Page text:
Table 3 Model-adjusted risks of GC therapy

Early co-administration of GC and IFN led to stronger synergy

Recent evidence suggests COVID-19 immunopathogenesis as a multi-step process that closely correlated with disease severity and prognosis.29 To examine whether this GC–IFN synergy is timing-dependent, we defined early GC therapy as initiation of GC therapy within 5 days after admission, which overlapped with early IFN therapy, and stratified GC users according to this criterion. Analyses indicated that co-administration of GC and IFN at early stage was associated with shorter hospitalization than early GC users without IFN (HR 1.78, 95% CI 1.23–2.56), while early IFN therapy was not associated with hospital discharge in late GC users (HR 1.19, 95% CI 0.76–1.86) (Fig. 3a, b). Early administration of GC and IFN was also associated with early symptom relief than early GC users without IFN (HR 1.54, 95% CI 1.06–2.24), which was not statistically significant in late GC users (HR 1.36, 95% CI 0.86–2.15) (Fig. 3c, d). PVS prevalence was lower in patients with early IFN therapy among both early and late GC users, while early IFN therapy had an even lower OR among early GC users (OR [95% CI], 0.15 [0.06–0.41] vs 0.25 [0.07–0.81]) (Fig. 3e, f). These data suggest that the GC–IFN synergy is timing-dependent and administration of GC and IFN in the same window during early hospitalization was associated with the most benefits in recovery time.

Fig. 3
figure3

Association of early IFN therapy with early recovery from COVID-19 required early GC administration. a, b Cumulative incidence curves for hospital discharge among survivors with early (a) or late GC administration (b). n = 83 (early IFN) and 34 (no early IFN) for a, 33 (early IFN) and 50 (no early IFN) for b. c, d Cumulative incidence curves for symptom relief among survivors with early (c) or late GC administration (d). n = 83 (early IFN) and 34 (no early IFN) for c, 33 (early IFN) and 50 (no early IFN) for d. e, f Bar graph of PVS prevalence among patients ceased viral shedding before discharge and with early (e) or late GC administration (f). n = 83 (early IFN) and 38 (no early IFN) for e, 33 (early IFN) and 50 (no early IFN) for f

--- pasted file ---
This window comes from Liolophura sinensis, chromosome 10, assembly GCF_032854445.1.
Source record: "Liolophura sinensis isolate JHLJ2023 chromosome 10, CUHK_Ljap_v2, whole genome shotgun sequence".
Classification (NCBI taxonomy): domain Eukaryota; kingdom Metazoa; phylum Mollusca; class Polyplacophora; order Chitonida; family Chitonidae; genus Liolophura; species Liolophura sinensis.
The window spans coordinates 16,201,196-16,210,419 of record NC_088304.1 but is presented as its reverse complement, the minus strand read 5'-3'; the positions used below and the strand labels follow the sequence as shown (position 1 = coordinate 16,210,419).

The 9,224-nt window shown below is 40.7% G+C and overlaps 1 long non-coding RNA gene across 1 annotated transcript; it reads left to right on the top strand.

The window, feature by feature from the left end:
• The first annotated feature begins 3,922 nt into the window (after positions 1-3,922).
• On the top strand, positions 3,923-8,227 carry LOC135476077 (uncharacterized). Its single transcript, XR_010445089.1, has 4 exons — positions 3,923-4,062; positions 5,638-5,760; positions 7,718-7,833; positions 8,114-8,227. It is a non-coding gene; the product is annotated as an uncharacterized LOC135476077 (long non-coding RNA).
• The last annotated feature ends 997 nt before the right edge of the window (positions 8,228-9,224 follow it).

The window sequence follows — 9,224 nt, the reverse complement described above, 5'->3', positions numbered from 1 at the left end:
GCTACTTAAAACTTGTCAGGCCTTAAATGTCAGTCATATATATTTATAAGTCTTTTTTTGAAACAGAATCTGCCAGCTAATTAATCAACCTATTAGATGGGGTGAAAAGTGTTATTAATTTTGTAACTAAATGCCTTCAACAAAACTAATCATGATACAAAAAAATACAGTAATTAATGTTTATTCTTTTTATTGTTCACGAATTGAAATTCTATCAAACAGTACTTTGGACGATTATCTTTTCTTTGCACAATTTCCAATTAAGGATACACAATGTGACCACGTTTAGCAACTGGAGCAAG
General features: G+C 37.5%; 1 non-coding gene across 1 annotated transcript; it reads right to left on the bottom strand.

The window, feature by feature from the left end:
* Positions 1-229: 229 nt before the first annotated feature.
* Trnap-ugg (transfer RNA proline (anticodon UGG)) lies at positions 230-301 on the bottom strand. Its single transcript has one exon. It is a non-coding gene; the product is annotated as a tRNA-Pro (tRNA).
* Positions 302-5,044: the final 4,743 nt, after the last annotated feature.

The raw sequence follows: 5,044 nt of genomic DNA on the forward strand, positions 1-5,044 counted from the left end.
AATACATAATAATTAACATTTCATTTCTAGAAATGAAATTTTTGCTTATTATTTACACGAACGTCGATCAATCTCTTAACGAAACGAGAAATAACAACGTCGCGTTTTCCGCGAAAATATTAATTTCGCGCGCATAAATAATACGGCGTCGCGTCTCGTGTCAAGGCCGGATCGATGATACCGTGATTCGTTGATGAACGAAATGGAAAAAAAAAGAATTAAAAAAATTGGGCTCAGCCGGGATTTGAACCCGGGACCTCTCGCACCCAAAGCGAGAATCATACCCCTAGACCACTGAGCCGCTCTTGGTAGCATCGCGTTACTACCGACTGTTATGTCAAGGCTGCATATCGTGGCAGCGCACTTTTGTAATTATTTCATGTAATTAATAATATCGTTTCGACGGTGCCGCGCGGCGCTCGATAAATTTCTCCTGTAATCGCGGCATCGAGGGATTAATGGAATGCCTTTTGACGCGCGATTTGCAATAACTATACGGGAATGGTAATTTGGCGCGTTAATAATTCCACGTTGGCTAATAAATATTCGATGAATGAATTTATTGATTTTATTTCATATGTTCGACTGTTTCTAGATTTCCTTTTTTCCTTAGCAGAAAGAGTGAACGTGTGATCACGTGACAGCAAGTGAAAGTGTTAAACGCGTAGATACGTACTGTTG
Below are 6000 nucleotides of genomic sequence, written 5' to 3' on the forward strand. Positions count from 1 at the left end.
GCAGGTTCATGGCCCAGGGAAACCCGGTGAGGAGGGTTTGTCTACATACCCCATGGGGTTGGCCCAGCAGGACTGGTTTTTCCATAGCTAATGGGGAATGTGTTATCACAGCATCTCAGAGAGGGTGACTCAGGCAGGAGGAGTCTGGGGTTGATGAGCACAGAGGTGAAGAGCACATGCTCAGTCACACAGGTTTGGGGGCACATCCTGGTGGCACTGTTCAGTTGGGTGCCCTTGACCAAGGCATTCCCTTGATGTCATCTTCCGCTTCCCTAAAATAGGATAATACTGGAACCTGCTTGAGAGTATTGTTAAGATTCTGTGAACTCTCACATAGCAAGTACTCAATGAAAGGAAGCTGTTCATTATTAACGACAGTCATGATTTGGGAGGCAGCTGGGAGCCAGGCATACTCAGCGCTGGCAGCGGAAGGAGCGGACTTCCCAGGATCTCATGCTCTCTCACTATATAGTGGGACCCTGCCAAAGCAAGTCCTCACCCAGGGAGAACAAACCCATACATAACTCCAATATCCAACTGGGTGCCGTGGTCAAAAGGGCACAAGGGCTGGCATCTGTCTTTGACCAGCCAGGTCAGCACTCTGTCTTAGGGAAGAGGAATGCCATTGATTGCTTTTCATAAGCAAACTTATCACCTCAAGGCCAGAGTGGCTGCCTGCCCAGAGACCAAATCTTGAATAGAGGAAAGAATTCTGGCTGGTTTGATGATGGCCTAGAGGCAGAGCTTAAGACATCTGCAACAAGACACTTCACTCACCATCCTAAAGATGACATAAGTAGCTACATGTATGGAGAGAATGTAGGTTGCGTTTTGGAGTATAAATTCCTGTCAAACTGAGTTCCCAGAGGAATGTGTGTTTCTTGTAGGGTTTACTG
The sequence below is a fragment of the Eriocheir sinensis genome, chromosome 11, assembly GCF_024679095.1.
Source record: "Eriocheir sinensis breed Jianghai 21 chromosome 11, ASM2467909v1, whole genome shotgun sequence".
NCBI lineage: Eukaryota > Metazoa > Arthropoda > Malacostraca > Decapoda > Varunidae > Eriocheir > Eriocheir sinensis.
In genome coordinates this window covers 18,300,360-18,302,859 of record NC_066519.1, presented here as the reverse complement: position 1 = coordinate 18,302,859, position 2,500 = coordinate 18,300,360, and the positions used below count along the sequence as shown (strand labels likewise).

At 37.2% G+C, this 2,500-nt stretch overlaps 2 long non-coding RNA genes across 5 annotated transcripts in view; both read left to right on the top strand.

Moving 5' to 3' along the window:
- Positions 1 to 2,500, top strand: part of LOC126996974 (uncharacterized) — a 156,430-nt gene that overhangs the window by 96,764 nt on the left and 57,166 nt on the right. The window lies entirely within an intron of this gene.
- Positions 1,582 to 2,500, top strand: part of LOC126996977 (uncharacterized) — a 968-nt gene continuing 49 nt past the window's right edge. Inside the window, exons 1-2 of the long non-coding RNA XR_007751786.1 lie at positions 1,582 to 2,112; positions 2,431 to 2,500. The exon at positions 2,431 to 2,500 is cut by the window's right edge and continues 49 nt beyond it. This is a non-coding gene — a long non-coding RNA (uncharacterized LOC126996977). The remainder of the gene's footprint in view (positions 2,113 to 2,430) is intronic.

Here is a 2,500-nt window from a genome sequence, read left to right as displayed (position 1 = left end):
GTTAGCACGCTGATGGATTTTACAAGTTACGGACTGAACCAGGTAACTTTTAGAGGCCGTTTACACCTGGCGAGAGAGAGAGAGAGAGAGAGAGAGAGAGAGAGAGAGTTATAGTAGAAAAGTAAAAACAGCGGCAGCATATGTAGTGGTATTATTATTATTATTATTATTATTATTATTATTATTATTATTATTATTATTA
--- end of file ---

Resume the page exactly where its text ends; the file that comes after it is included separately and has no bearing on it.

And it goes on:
GC–IFN synergy was GC dose-dependent

Next, we evaluated whether GC cumulative dosage was correlated with GC–IFN synergistic effects on COVID-19 recovery, when IFN therapy was used in fixed dose and duration according to the guideline.28 We reasoned that true therapeutic synergy would be timing- and dose-dependent while synergy confounded by clinical indications of GC use would not. Thus, GC users were stratified by their cumulative methylprednisolone-equivalent doses into 3 groups: 40–120 mg, which showed benefit in an experimental study,6 121–320 mg which represents doses used by RECOVERY trial,9 and >320 mg which represents higher doses effective against ARDS.27 Since the number of patients in each group was limited after stratification, only LOS was assessed due to its higher statistical power (Table 2). The analyses showed GC dose-dependent association of early IFN therapy with shorter hospitalization, with HR (95% CI) of 1.36 (0.82–2.22), 1.62 (1.04–2.54) and 1.93 (1.16–3.23) in 40–120 mg, 120–320 mg and >320 mg groups, respectively (Fig. 4a–c). Furthermore, analyses of LOS after stratifying the cohort by early IFN therapy showed that exposure of early IFN therapy reduced LOS of GC users at all doses (Fig. 4d, e). These findings suggest that the GC–IFN synergy is not only timing-relevant but also dose-dependent, which is significant at doses used by the RECOVERY trial.

Fig. 4
figure4

Association of early IFN therapy with early recovery from COVID-19 depended on GC cumulative dose. ac Cumulative incidence curves for hospital discharge among survivors receiving 40–120 mg (a), 120–320 mg (b), or >320 mg methylprednisolone-equivalent doses of GC in total during hospitalization. n = 32 for a, 48 (early IFN) and 29 (no early IFN) for b, 36 (early IFN) and 23 (no early IFN) for c. e, f Cumulative incidence curves for hospital discharge among survivors without (e) or with early IFN therapy (f). P-values were calculated by comparing all 4 curves. n = 87 (no GC), 32 (GC 40–120 mg), 29 (GC 121–320 mg), and 23 (GC > 320 mg) for e, 87 (no GC), 32 (GC 40–120 mg), 48 (GC 121–320 mg), and 36 (GC > 320 mg) for f

Discussion